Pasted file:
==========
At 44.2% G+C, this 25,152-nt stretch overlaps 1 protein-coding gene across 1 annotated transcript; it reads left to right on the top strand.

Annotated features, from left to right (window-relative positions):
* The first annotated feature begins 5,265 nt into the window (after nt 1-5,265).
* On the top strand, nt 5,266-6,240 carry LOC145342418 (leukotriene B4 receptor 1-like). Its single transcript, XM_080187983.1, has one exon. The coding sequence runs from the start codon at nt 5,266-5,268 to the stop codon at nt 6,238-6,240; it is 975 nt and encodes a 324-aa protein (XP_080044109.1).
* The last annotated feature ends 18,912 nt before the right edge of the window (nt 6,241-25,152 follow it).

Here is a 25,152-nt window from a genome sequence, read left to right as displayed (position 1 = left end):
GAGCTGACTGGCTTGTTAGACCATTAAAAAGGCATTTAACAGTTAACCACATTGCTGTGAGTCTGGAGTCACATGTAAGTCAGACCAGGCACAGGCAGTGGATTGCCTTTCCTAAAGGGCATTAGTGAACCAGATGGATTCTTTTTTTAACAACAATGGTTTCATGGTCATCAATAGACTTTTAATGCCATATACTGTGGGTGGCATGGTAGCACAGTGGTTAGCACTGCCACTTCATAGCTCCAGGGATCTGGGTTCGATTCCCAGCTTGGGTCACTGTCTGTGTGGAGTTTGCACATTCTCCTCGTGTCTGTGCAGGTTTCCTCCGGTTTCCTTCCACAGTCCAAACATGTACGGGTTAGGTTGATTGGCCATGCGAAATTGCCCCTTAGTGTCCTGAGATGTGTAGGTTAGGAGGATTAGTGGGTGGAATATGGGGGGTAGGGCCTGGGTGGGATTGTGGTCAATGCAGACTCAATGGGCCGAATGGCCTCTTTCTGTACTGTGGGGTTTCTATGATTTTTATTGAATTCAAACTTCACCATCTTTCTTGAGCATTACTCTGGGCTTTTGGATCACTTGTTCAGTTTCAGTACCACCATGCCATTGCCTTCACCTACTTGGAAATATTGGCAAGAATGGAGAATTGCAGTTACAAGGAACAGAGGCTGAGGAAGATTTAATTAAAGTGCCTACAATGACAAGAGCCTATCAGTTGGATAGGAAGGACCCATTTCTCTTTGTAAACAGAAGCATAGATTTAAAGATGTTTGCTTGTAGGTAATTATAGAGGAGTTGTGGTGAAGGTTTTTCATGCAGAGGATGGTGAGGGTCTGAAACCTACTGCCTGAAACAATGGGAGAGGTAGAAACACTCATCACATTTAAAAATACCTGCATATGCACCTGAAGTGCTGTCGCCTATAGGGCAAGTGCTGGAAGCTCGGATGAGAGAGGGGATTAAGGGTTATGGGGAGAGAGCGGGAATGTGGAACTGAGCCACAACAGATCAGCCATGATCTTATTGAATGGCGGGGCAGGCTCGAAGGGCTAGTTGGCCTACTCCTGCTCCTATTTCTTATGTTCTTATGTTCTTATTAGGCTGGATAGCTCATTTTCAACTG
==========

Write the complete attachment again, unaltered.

At 44.2% G+C, this 25,152-nt stretch overlaps 1 protein-coding gene across 1 annotated transcript; it reads left to right on the top strand.

Annotated features, from left to right (window-relative positions):
* The first annotated feature begins 5,265 nt into the window (after nt 1-5,265).
* On the top strand, nt 5,266-6,240 carry LOC145342418 (leukotriene B4 receptor 1-like). Its single transcript, XM_080187983.1, has one exon. The coding sequence runs from the start codon at nt 5,266-5,268 to the stop codon at nt 6,238-6,240; it is 975 nt and encodes a 324-aa protein (XP_080044109.1).
* The last annotated feature ends 18,912 nt before the right edge of the window (nt 6,241-25,152 follow it).

Here is a 25,152-nt window from a genome sequence, read left to right as displayed (position 1 = left end):
GAGCTGACTGGCTTGTTAGACCATTAAAAAGGCATTTAACAGTTAACCACATTGCTGTGAGTCTGGAGTCACATGTAAGTCAGACCAGGCACAGGCAGTGGATTGCCTTTCCTAAAGGGCATTAGTGAACCAGATGGATTCTTTTTTTAACAACAATGGTTTCATGGTCATCAATAGACTTTTAATGCCATATACTGTGGGTGGCATGGTAGCACAGTGGTTAGCACTGCCACTTCATAGCTCCAGGGATCTGGGTTCGATTCCCAGCTTGGGTCACTGTCTGTGTGGAGTTTGCACATTCTCCTCGTGTCTGTGCAGGTTTCCTCCGGTTTCCTTCCACAGTCCAAACATGTACGGGTTAGGTTGATTGGCCATGCGAAATTGCCCCTTAGTGTCCTGAGATGTGTAGGTTAGGAGGATTAGTGGGTGGAATATGGGGGGTAGGGCCTGGGTGGGATTGTGGTCAATGCAGACTCAATGGGCCGAATGGCCTCTTTCTGTACTGTGGGGTTTCTATGATTTTTATTGAATTCAAACTTCACCATCTTTCTTGAGCATTACTCTGGGCTTTTGGATCACTTGTTCAGTTTCAGTACCACCATGCCATTGCCTTCACCTACTTGGAAATATTGGCAAGAATGGAGAATTGCAGTTACAAGGAACAGAGGCTGAGGAAGATTTAATTAAAGTGCCTACAATGACAAGAGCCTATCAGTTGGATAGGAAGGACCCATTTCTCTTTGTAAACAGAAGCATAGATTTAAAGATGTTTGCTTGTAGGTAATTATAGAGGAGTTGTGGTGAAGGTTTTTCATGCAGAGGATGGTGAGGGTCTGAAACCTACTGCCTGAAACAATGGGAGAGGTAGAAACACTCATCACATTTAAAAATACCTGCATATGCACCTGAAGTGCTGTCGCCTATAGGGCAAGTGCTGGAAGCTCGGATGAGAGAGGGGATTAAGGGTTATGGGGAGAGAGCGGGAATGTGGAACTGAGCCACAACAGATCAGCCATGATCTTATTGAATGGCGGGGCAGGCTCGAAGGGCTAGTTGGCCTACTCCTGCTCCTATTTCTTATGTTCTTATGTTCTTATTAGGCTGGATAGCTCATTTTCAACTG